The period between 1852 and 1862 is considered to be the most brilliant in the history of the journal. Nekrasov managed to strike a deal with its leading contributors, whereby their new works were to be published exclusively by him. As regards ideology, the Sovremennik grew more radical together with its audience. Belinsky was succeeded by Nikolai Chernyshevsky in 1853 and by Nikolai Dobrolyubov. All their principal articles were published in the Sovremennik. 1852 was a leap year starting on Thursday (see link for calendar). ... 1862 was a common year starting on Wednesday (see link for calendar). ... Nikolai Chernyshevsky Nikolai Gavrilovich Chernyshevsky (Russian: Николай Гаврилович Чернышевский) (July 12, 1828 - October 17, 1889) was a Russian revolutionary democrat, materialist philosopher, critic, and socialist. ... 1853 was a common year starting on Saturday (see link for calendar). ...

Most popular contributors to Sovremennik in 1856 (left to right): Ivan Goncharov, Ivan Turgenev, Leo Tolstoy, Dmitri Grigorovich, Alexander Druzhinin and Alexander Ostrovsky.
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Most popular contributors to Sovremennik in 1856 (left to right): Ivan Goncharov, Ivan Turgenev, Leo Tolstoy, Dmitri Grigorovich, Alexander Druzhinin and Alexander Ostrovsky.

In late 1858, the magazine entered into polemics with the liberal and conservative press and became a platform for and ideological center of the revolutionary democracy, turning into a political magazine. In 1861, it published materials, dedicated to the emancipation of the serfs and advocated the interests of serfs in the strongest terms possible. In 1859-1961, Sovremennik argued with Herzen's Kolokol about the aims of the Russian democracy. Ivan Alexandrovich Goncharov (June 18, 1812 – September 27, 1891; June 6, 1812 – September 15, 1891, O.S.) was a Russian novelist best known as the author of Oblomov (1859). ... Ivan Turgenev, photo by Félix Nadar (1820-1910) For other uses, see Turgenev (disambiguation). ... Count Lev Nikolayevich Tolstoy (Russian: , Lev Nikolaevič Tolstoj), commonly referred to in English as Leo Tolstoy, September 9 [O.S. August 28] 1828 – November 20 [O.S. November 7] 1910) was a Russian novelist, philosopher, Christian anarchist, pacifist, educational reformer, vegetarian, moral thinker and an influential member of the Tolstoy... Aleksandr Nicolaevich Ostrovsky (Александр Николаевич Островский) (April 12 (March 31, O.S.)1823— June 14 (June 2, O.S.)1886) was a Russian... 1858 (MDCCCLVIII) is a common year starting on Friday of the Gregorian calendar (or a common year starting on Sunday of the 12-day-slower Julian calendar). ... 1861 is a common year starting on Tuesday. ... The Emancipation reform of 1861 in Russia performed by tsar Alexander II of Russia amounted to liquidation of serf dependence of Russian peasants. ... 1859 (MDCCCLIX) is a common year starting on Saturday of the Gregorian calendar (or a common year starting on Monday of the Julian calendar). ...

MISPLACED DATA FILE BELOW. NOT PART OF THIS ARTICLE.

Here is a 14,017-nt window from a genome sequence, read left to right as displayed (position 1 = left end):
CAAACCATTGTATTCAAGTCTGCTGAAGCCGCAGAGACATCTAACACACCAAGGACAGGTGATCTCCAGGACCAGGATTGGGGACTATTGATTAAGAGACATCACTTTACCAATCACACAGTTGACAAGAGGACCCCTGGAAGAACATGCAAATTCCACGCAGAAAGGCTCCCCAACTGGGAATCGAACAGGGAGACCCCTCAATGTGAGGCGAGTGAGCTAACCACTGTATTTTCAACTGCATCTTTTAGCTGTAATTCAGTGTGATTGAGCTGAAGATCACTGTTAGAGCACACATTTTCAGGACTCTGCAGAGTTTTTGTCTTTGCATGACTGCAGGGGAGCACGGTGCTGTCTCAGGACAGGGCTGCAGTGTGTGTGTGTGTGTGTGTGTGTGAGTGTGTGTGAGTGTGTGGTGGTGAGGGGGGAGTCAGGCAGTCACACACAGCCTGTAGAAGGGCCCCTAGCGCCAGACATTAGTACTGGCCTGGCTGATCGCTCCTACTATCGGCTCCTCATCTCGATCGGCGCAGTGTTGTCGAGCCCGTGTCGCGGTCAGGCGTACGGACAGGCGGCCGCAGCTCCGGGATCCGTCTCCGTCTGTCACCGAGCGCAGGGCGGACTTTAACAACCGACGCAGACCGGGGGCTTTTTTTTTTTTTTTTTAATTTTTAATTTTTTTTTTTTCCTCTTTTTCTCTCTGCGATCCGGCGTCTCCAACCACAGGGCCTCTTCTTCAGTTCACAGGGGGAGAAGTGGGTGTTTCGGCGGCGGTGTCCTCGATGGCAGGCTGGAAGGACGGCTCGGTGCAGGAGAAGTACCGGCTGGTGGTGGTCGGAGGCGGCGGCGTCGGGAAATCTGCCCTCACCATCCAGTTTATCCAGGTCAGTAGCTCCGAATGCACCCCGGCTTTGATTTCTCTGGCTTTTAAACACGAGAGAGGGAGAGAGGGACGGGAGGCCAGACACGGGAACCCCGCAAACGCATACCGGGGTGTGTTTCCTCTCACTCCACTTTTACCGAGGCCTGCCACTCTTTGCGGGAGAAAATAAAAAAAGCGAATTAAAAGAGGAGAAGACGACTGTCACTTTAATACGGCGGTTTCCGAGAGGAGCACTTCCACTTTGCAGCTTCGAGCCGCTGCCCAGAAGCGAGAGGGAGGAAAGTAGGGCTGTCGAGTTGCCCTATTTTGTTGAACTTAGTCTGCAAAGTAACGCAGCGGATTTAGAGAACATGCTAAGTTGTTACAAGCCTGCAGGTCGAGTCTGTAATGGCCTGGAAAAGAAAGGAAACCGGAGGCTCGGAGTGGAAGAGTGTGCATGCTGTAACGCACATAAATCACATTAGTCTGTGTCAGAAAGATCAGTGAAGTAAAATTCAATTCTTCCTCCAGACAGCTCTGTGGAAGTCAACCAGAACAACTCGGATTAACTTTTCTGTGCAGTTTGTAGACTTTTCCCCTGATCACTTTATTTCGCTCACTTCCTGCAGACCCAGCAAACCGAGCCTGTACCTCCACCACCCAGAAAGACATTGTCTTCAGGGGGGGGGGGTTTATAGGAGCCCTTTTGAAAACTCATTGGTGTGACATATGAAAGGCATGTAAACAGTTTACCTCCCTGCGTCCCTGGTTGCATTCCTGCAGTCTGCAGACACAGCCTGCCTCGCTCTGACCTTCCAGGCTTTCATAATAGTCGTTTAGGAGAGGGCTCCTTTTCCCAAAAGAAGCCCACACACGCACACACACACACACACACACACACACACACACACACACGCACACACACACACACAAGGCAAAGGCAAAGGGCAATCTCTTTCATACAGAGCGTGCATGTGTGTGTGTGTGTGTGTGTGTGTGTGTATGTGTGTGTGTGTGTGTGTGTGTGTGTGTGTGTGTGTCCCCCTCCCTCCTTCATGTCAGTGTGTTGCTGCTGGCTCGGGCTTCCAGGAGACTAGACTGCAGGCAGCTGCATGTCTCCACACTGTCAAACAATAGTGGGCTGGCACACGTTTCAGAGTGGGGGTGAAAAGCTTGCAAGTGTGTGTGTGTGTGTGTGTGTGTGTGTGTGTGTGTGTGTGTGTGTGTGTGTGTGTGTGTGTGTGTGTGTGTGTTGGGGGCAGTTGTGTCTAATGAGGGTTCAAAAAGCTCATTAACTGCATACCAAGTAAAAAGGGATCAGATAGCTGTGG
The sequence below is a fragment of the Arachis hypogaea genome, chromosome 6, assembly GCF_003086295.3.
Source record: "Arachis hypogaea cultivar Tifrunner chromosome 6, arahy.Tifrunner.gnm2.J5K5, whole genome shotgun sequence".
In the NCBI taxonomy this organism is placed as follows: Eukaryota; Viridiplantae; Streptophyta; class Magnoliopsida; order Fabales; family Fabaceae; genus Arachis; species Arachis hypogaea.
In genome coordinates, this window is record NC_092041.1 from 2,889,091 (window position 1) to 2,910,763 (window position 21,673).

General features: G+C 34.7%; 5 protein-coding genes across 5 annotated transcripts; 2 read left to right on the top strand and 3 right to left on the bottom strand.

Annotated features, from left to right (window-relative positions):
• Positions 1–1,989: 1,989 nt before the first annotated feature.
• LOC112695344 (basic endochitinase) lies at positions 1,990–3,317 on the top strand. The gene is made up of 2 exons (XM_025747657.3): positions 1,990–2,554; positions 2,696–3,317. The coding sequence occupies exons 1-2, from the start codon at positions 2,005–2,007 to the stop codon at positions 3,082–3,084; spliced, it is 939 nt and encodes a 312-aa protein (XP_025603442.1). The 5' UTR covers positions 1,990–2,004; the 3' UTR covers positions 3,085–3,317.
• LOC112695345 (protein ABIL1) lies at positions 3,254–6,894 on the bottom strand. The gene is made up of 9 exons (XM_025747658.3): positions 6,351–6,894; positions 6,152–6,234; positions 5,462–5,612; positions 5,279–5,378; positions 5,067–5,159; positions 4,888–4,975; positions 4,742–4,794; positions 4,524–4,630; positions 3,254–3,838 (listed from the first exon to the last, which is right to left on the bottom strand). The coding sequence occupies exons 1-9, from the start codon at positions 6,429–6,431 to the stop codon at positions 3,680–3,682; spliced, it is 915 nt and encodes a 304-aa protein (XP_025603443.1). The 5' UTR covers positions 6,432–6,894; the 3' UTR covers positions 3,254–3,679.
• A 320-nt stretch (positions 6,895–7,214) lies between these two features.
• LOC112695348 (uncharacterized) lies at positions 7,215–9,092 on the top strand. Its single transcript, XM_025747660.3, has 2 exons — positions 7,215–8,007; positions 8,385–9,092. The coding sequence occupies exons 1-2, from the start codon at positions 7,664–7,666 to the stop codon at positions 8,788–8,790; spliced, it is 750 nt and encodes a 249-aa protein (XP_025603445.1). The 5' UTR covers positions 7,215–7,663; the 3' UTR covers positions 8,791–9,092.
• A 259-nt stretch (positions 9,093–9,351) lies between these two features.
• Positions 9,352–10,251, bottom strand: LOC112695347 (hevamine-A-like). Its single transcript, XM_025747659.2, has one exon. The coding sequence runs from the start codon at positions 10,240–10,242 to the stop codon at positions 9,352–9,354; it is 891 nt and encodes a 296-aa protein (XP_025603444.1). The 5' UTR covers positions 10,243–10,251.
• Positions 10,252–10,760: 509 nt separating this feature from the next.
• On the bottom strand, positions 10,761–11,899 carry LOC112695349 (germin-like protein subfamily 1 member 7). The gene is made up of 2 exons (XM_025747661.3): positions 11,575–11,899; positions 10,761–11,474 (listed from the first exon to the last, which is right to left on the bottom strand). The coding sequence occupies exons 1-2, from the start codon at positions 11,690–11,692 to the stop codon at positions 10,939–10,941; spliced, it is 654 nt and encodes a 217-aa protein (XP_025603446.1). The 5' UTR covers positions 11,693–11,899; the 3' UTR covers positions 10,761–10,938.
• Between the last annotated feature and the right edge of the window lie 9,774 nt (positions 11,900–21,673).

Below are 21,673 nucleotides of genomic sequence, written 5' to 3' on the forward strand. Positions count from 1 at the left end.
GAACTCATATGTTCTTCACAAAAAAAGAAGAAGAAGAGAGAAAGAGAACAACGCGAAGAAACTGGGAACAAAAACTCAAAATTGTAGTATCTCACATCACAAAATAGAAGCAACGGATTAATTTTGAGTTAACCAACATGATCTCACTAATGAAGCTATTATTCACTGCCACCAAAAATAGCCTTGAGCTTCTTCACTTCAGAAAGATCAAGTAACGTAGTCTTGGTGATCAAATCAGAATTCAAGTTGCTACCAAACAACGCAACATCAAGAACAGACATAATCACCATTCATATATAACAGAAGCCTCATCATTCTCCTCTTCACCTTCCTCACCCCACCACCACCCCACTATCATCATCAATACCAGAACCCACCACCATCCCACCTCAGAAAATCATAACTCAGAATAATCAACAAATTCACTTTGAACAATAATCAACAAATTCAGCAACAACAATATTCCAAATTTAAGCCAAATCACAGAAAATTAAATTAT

Such a radical stance alienated those writers who were indifferent to politics or personally disliked revolutionary intelligentsia. Although Tolstoy, Turgenev, and Dmitry Grigorovich eventually left the magazine, the Sovremennik's circulation reached 7,126 copies in 1861. The death of Dobrolyubov in 1861, an 8-month suspension of publishing activities (in June 1862), and Chernyshevsky's arrest caused irreparable damage to the magazine. Its ideological stance became less clear and consistent. The intelligentsia (from Latin: intelligentia) is a social class of people engaged in complex mental and creative labor directed to the development and dissemination of culture, encompassing intellectuals and social groups close to them (e. ...


In 1863, Nekrasov managed to resume publishing the Sovremennik. He invited Mikhail Saltykov-Shchedrin (stayed until 1864), Maxim Antonovich, Grigory Yeliseyev, and Alexander Pypin to join its editorial staff. Controversy among the members of the editorial staff soon resulted in adoption of a more temperate policy. 1863 (MDCCCLXIII) is a common year starting on Thursday of the Gregorian calendar (or a common year starting on Saturday of the Julian calendar). ... Saltykov-Shchedrin. ... 1864 (MDCCCLXIV) was a leap year starting on Friday (see link for calendar) of the Gregorian calendar or a leap year starting on Sunday of the 12-day-slower Julian calendar. ...


In 1863-1866, Sovremennik published Chernyshevsky's What Is To Be Done? (written in the Peter and Paul Fortress), satires by Saltykov-Shchedrin, and works by the so-called plebeian authors (Vasili Sleptsov, Fyodor Reshetnikov, Gleb Uspensky). The magazine was closed down in June 1866, due to the official panic that followed the first attempt on Alexander II's life. After that, Nekrasov and Saltykov-Schedrin acquired the rights to publish the Otechestvenniye Zapiski, a literary journal widely viewed as the Sovremennik's successor. The Peter and Paul Fortress (Петропавловская крепость) is in St. ... Dmitry Vladimirovich Karakozov (Дмитрий Владимирович Каракозов in Russian) (10. ...


References

This article is based on material from the public domain 1906 Brockhaus and Efron Encyclopedic Dictionary. The public domain comprises the body of all creative works and other knowledge—writing, artwork, music, science, inventions, and others—in which no person or organization has any proprietary interest. ... 1906 (MCMVI) was a common year starting on Monday (see link for calendar). ... Title pages of «Brockhaus and Efron Encyclopedic Dictionary» Brockhaus and Efron Encyclopedic Dictionary (35 volumes, small; 86 volumes, large) is, in its scope and style, the Russian counterpart to the 1911 Britannica. ...